The Antiques Roadshow veteran takes us shopping for precious (and pricey) collectibles.
Thu Mar 5 2009
"I'm the baby of the antiques world," Haines says. And at 40, the youthful collector and dealer proves that you don't have to be old or stuffy to dig antiques.
Haines began her career as a collector in the early ’90s, when she started buying small pieces of Art Nouveau glass because they were “pretty and New Yorky.” After consulting a book about collecting antique glass, she realized that her trinkets were valuable. Haines set up her first booth at a local antiques show with three boxes of glass, and she sold every piece by noon. “I thought, Wow, I could do this for a living.” Eighteen years after that epiphany, Haines is an appraiser on PBS’s Antiques Roadshow, a gig she’s had for the past 11 years; she is the co-owner of the Finer Things, a company that acquires and sells luxury goods; and she’s recognized as one of the leading Louis Comfort Tiffany dealers in the U.S. But today, she’s just a shopper looking for hidden gems.
Eli Wilner & Company
1525 York Ave between 80th and 81st Sts (212-744-6521, eliwilner.com)
“They are the framers to the stars,” Haines says as we walk into this gallery. But she isn’t talking about Hollywood stars. Eli Wilner specializes in European and American frames from the 17th through mid-20th centuries, which are used for pictures by renowned artists, like Frida Kahlo, and can be found in places like the Metropolitan Museum of Art and the White House. She tells us that the gallery framed “the second most expensive painting ever sold at auction,” a $95 million Picasso, but her favorite find on this trip is decidedly middlebrow: frames for plasma TVs ($20,000 to $50,000 for a replica frame and $30,000 to $250,000 for a period frame). “When the TV is off, it just looks like a mirror with an antique frame,” Haines marvels.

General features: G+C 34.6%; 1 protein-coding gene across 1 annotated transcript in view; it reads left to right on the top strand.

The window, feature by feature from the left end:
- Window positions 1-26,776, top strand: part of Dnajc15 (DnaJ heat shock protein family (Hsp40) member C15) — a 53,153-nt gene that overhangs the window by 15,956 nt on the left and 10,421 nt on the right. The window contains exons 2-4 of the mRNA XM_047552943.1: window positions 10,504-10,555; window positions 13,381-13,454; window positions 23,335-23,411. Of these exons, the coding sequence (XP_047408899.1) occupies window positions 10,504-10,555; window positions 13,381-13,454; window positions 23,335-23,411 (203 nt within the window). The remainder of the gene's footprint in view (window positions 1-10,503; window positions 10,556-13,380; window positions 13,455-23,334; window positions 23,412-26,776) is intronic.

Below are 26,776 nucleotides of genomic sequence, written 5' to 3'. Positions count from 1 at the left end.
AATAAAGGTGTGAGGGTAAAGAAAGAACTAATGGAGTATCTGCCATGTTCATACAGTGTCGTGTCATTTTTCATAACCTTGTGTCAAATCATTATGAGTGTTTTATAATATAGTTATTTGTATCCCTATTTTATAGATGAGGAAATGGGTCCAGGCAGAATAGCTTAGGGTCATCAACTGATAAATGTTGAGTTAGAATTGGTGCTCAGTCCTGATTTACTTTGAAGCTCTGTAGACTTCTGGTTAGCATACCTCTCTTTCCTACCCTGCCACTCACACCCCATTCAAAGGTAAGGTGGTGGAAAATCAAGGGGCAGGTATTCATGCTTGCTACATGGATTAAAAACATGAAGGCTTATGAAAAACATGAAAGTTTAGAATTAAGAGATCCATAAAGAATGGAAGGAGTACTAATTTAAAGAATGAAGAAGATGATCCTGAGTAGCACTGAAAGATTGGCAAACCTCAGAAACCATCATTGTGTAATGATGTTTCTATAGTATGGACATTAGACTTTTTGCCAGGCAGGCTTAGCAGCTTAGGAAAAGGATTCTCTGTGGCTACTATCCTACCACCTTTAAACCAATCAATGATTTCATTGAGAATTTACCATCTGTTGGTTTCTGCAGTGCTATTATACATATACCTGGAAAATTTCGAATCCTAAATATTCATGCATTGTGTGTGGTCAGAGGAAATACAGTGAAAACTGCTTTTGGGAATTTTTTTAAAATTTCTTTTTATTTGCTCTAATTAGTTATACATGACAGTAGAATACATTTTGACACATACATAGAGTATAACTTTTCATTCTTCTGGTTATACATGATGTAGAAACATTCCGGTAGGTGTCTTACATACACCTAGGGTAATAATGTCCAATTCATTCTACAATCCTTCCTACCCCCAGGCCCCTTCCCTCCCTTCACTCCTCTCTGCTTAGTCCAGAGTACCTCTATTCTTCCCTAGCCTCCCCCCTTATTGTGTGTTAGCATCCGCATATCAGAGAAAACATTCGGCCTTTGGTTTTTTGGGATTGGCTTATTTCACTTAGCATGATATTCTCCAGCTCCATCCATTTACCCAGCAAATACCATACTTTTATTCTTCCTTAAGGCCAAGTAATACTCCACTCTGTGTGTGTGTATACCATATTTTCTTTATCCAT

222 E 44th St between Second and Third Aves (212-450-7988, center44.com)
“This is a great spot for people who aren’t collectors, but want a nice accent piece for a room,” Haines explains as we enter this showroom where 75 international dealers have co-op booths to sell everything from period antiques to modern furniture and lighting displays. Her first find is a 1940s Italian lamp by Barovier ($2,475). Several booths later, Haines stumbles on Curtis flower lithographs from the 1840s ($300 each). “I love how detailed they are,” she says. The different booths remind Haines of another one of her favorite spots: the Garage (112 W 25th St between Sixth and Seventh Aves). “It’s great for vintage clothing or bags, costume jewelry or sports memorabilia—it’s a random array of fun finds for a lot less than you’d pay for the latest version in a store.”
220 E 57th St between Second and Third Aves (212-759-6062, lilliannassau.com)
This gallery is owned by Haines’s best friend and Antiques Roadshow colleague, Arlie Sulka. “Arlie is the queen of Tiffany, and she made it what it is today,” Haines says as she makes her way over to a display of Tiffany glass lamps. One of her favorites is the Trumpet Creeper, circa 1906 (the piece retails in the mid--six figures), because of its beautiful nature motif. Next, Haines admires a collection of bronze Tiffany desk accessories, like a rocker blotter with a zodiac print ($300) and a small desk-calendar holder with the same pattern ($525). “If you buy what you love, you’ll never waste your money,” Haines advises. “But if you’re buying for investment purposes, the more high-end your purchase, the less likely it is to depreciate in value.”
Swann Auction Galleries
104 E 25th St between Park Ave South and Lexington Ave (212-254-4710, swanngalleries.com)
Home to another Antiques Roadshow buddy, Nicholas Lowry, this auction house specializes in “everything on paper.” Photographs, posters, prints, drawings, books, maps and autographs can all be found here—and purchased for the right price—in one of the gallery’s 40 annual auctions. The first piece that catches Haines’s eye is a lithographic poster of Moulin Rouge La Goulue by Toulouse-Lautrec, which was recently auctioned for $300,000 in the gallery’s Art Nouveau poster sale. “This is a great place to educate yourself about antiques,” Haines says. “Anyone is welcome to come and look and ask questions—it’s like a museum where no one will yell at you for touching the pieces.”